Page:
Rep. Barney Frank will not seek reelection in 2012
This post has been corrected. See note at the bottom for details.
Rep. Barney Frank, one of the most influential lawmakers on financial industry issues and an outspoken critic of Wall Street, will not seek reelection next fall, ending more than three decades in Congress, a spokesman said Monday.
Frank, 71, a Massachusetts Democrat, scheduled a news conference for 1 p.m. Eastern time in Newton, Mass., to make a formal announcement and answer questions, said spokesman Harry Gural.
Frank, who in 1987 became the first member of Congress to voluntarily announce he was gay, was a major force behind the sweeping overhaul of financial regulations enacted last year when he served as chairman of the House Financial Services Committee. The law, the Dodd Frank Wall Street Reform and Consumer Protection Act, is named after him and former Senate Banking Committee Chairman Chris Dodd (D-Conn.)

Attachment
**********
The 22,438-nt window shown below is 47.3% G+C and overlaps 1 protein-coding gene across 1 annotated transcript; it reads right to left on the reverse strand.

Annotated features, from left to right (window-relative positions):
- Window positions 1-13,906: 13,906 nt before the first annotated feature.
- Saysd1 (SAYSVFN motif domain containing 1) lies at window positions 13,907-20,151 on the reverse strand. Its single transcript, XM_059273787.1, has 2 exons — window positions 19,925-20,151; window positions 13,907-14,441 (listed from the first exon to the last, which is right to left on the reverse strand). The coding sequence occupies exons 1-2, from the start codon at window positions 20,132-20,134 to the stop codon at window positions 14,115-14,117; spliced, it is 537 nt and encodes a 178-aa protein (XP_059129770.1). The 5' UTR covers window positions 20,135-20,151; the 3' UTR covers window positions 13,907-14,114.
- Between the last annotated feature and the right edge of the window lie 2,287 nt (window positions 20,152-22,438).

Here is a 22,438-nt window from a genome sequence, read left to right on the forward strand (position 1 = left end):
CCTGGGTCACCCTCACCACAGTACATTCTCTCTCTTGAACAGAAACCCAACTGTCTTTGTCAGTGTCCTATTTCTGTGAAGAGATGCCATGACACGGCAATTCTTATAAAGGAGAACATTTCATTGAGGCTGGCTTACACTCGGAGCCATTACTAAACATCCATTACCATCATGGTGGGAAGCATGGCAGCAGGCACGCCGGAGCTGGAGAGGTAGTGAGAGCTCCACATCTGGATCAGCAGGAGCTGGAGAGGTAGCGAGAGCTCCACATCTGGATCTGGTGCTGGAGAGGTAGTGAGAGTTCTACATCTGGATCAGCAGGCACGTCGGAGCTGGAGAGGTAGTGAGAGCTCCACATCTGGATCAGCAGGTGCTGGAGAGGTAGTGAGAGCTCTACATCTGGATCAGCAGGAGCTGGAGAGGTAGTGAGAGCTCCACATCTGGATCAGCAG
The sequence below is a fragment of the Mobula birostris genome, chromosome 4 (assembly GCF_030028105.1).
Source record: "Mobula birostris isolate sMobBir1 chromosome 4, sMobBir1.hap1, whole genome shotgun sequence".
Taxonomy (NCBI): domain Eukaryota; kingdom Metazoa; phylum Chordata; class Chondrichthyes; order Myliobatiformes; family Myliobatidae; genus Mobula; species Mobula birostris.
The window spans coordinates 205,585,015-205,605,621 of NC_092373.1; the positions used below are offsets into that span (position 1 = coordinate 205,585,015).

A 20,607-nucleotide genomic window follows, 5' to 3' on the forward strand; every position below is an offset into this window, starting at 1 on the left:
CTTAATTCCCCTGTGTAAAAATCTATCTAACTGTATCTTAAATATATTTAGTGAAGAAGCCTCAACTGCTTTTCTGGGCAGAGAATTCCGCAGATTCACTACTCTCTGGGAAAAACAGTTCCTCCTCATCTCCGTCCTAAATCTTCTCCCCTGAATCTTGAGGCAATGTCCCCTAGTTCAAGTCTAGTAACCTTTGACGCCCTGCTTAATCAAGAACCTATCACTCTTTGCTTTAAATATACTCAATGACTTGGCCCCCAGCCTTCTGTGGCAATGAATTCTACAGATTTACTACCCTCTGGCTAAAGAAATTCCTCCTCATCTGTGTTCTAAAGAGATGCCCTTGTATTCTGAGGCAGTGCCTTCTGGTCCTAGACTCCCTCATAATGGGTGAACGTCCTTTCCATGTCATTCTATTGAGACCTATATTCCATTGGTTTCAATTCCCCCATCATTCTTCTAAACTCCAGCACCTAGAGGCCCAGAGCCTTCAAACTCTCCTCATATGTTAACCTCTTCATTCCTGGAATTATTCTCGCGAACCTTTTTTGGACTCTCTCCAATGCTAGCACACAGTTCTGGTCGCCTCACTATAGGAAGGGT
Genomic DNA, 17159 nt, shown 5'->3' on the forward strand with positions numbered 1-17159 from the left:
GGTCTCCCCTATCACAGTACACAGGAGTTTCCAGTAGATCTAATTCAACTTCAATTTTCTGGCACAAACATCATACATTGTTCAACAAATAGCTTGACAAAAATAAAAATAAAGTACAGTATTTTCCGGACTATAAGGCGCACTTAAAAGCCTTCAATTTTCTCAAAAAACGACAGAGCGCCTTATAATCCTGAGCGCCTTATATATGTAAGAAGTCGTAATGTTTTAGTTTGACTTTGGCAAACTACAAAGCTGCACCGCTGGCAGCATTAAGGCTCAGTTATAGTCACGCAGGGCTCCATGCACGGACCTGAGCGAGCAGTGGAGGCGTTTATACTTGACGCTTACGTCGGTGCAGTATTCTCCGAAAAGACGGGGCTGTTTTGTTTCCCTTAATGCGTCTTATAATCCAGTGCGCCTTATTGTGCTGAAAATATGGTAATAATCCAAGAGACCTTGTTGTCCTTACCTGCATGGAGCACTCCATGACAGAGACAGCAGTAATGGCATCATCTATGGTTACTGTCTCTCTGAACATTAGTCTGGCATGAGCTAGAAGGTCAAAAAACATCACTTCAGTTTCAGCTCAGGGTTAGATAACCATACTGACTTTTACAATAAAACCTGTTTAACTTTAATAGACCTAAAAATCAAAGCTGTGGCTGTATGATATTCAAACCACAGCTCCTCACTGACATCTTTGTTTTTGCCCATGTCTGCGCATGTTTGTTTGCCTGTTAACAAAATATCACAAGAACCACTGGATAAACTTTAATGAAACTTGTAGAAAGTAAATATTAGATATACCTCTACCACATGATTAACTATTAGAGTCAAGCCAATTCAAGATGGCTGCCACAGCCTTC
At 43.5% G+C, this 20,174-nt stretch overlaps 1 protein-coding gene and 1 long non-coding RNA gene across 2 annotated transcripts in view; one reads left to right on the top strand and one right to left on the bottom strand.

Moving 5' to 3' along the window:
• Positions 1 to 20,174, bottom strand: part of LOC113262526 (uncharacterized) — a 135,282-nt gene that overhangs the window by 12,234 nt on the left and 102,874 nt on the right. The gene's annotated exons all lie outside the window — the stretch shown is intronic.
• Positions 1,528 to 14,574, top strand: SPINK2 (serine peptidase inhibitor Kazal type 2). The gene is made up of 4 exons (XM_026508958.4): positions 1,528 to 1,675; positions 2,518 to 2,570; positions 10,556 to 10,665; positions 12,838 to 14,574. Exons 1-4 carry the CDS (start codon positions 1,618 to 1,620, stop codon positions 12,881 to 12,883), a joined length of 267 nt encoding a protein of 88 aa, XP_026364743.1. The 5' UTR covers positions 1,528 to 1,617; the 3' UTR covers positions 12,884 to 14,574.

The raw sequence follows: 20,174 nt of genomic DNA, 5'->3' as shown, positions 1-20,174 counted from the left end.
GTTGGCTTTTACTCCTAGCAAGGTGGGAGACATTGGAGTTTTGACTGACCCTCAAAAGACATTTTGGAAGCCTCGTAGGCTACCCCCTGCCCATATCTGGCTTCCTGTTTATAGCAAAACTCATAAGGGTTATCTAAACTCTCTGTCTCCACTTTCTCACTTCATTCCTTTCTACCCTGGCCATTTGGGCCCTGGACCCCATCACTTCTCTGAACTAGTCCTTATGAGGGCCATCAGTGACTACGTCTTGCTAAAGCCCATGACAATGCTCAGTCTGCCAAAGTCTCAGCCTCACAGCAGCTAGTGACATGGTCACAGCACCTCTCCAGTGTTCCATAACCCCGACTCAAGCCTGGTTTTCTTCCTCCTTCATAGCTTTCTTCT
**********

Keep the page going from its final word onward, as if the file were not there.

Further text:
Dodd did not seek reelection in 2010 and now heads the Motion Picture Assn. of America. Frank survived one of his toughest campaigns in 2010 amid huge Republican gains in Congress. With the GOP taking control of the House after that election, Frank was forced to give up chairmanship of the Financial Services Committee, which he headed from 2007 through 2010.
After his last reelection fight, Frank vowed to stay on in Congress to protect the financial reform legislation from Republican attacks.
[For the record, 10:48 a.m., Nov. 28: An earlier version of this post said Rep. Barney Frank was the first openly gay member of Congress. He was the first member of Congress to voluntary announce he was gay, in 1987. Former Rep. Gerry Studds (D-Mass.) was the first openly gay member of Congress. His homosexuality was revealed in 1983 after a scandal over an earlier relationship with a congressional page.]
-- Jim Puzzanghera in Washington
Photo: Rep. Barney Frank (D-Mass.). Credit: Associated Press